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Staff file photo by Robin Rudd / Erlanger Medical Center, on East Third Street in Chattanooga, is seen on June 24, 2021. A federal audit released Thursday found that Tennessee improperly claimed Medicaid funds, including for public hospital uncompensated care at places such as Erlanger, which could force the state to repay the federal government over $700 million.

Tennessee could be forced to repay the federal government $767.5 million in Medicaid funds that auditors said TennCare officials incorrectly claimed between 2009 and 2014, according to a U.S. Health and Human Services inspector general report released Thursday.

The report found that Tennessee did not comply with federal requirements for certain expenses that are supposed to be certified for eligibility for matching federal funds from Medicaid.

Under a Medicaid waiver, Tennessee was allowed to claim uncompensated care costs that public hospitals bore for taking care of low-income patients as certified public expenditures, and Tennessee uses those matching dollars to help fund its Medicaid program, TennCare.

TennCare provides health care coverage to roughly 1.5 million qualifying, low-income Tennesseans, including children, their families, pregnant women and disabled people, and is funded using a combination of state and federal dollars.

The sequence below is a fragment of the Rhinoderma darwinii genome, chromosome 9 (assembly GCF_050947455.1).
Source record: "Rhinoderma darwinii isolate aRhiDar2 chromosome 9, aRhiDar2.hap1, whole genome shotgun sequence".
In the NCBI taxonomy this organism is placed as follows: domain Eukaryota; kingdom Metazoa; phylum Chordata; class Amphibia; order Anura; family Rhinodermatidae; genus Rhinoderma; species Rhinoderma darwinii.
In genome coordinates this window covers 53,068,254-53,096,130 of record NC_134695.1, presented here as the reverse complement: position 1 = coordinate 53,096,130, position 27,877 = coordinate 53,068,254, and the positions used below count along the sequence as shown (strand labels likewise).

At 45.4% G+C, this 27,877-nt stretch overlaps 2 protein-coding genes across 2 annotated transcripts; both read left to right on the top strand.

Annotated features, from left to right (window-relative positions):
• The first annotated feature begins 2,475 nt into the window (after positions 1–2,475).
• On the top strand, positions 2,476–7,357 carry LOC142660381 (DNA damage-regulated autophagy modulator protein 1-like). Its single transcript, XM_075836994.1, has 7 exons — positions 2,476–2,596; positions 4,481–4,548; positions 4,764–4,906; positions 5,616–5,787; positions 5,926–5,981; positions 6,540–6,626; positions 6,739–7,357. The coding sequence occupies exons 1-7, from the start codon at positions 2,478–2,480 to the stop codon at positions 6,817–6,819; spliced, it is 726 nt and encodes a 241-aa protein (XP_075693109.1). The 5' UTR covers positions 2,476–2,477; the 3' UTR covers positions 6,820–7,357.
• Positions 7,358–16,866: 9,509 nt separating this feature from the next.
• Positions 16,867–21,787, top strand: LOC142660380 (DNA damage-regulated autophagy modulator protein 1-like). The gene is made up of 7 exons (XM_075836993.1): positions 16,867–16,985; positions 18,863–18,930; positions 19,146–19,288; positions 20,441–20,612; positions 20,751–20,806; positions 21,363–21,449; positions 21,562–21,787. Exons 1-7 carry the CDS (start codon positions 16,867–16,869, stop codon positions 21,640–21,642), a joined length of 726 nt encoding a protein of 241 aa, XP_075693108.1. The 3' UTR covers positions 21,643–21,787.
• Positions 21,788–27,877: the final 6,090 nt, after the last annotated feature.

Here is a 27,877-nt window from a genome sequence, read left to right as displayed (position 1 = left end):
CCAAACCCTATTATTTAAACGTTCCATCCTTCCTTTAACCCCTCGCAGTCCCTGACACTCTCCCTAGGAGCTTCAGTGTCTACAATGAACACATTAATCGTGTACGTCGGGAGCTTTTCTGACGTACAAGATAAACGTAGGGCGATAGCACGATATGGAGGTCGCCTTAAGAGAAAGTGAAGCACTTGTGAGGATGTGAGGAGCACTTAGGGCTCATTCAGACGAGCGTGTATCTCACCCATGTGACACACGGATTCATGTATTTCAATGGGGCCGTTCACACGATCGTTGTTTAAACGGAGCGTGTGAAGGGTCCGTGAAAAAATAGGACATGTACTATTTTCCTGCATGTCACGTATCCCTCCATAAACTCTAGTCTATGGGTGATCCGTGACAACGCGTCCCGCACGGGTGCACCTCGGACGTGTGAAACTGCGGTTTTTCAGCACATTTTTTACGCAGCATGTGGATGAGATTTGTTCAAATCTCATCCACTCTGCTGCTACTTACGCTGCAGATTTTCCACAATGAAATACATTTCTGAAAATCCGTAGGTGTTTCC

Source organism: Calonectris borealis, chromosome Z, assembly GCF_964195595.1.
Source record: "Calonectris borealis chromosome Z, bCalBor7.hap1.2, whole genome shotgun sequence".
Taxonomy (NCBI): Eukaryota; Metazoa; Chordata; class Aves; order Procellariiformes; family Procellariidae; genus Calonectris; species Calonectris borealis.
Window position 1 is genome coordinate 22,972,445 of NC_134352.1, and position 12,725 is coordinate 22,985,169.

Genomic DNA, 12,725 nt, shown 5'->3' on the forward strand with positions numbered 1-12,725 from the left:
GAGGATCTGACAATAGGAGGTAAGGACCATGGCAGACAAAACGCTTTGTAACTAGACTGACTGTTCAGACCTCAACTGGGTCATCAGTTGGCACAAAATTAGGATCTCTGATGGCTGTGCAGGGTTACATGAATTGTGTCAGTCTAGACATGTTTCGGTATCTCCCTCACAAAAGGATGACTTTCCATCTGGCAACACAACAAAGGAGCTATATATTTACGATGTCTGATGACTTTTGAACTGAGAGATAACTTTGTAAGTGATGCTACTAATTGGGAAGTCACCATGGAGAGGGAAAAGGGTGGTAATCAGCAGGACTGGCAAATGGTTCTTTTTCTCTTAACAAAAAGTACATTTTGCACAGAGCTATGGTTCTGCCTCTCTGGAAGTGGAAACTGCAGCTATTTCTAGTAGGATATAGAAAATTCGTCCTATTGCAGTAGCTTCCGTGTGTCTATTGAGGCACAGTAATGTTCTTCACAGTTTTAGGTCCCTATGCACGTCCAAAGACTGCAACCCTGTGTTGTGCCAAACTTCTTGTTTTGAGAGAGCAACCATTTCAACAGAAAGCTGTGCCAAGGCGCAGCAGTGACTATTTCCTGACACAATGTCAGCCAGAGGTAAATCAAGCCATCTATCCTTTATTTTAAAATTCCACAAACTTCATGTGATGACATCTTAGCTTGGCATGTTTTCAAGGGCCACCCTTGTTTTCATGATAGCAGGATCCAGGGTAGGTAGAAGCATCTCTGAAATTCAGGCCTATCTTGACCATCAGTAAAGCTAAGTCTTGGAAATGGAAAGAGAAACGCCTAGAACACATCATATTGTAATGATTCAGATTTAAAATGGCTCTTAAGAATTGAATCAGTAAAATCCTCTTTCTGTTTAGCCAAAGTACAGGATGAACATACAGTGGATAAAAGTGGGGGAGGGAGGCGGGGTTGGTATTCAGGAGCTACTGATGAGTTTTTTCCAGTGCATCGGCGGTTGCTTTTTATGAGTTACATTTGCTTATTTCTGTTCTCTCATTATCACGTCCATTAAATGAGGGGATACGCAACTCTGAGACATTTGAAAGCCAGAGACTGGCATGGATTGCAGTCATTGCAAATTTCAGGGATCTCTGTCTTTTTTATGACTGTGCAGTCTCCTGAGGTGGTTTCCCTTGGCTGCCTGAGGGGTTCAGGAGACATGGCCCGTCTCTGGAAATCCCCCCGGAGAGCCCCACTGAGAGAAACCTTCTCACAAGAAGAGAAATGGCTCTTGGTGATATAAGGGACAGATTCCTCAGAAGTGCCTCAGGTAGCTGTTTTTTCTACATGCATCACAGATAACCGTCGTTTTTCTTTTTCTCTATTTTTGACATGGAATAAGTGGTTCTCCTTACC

(READ MORE: Tennessee Speaker of the House Sexton pours cold water on Medicaid expansion proposal)

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Between May 2019 and April 2021, auditors analyzed $2 billion in certified public expenditures that Tennessee claimed from 2009 to 2014 and found no problem with $909.4 million of the claims.

The remaining $1.1 billion — for which the federal share was $767.5 million — was excessive, auditors found.

That amount included expenditures that Tennessee claimed, but according to the audit, should have paid back to the federal government after a reconciliation based on finalized Medicare cost reports — which is a requirement of the waiver.

TennCare Director Stephen Smith said during a virtual news briefing Wednesday that the agency "strongly disputes" the findings and intends to fight them before the U.S. Centers for Medicare and Medicaid Services — the agency tasked with reviewing the report and ultimately deciding repayment and enforcement.

"The findings date back to actions that took place more than a decade ago, so this goes all the way back to the [Gov. Phil] Bredesen administration. It has absolutely nothing to do with this administration or even recent years," Smith said.

The report states that its objective was to determine whether Tennessee properly claimed certified public expenditures after the state claimed the same amount of $373.8 million for fiscal years 2010 through 2013 — signaling that the state may have miscalculated those claims.

An audit of Florida's Medicaid program recently found that state improperly received $412 million due to its own miscalculations.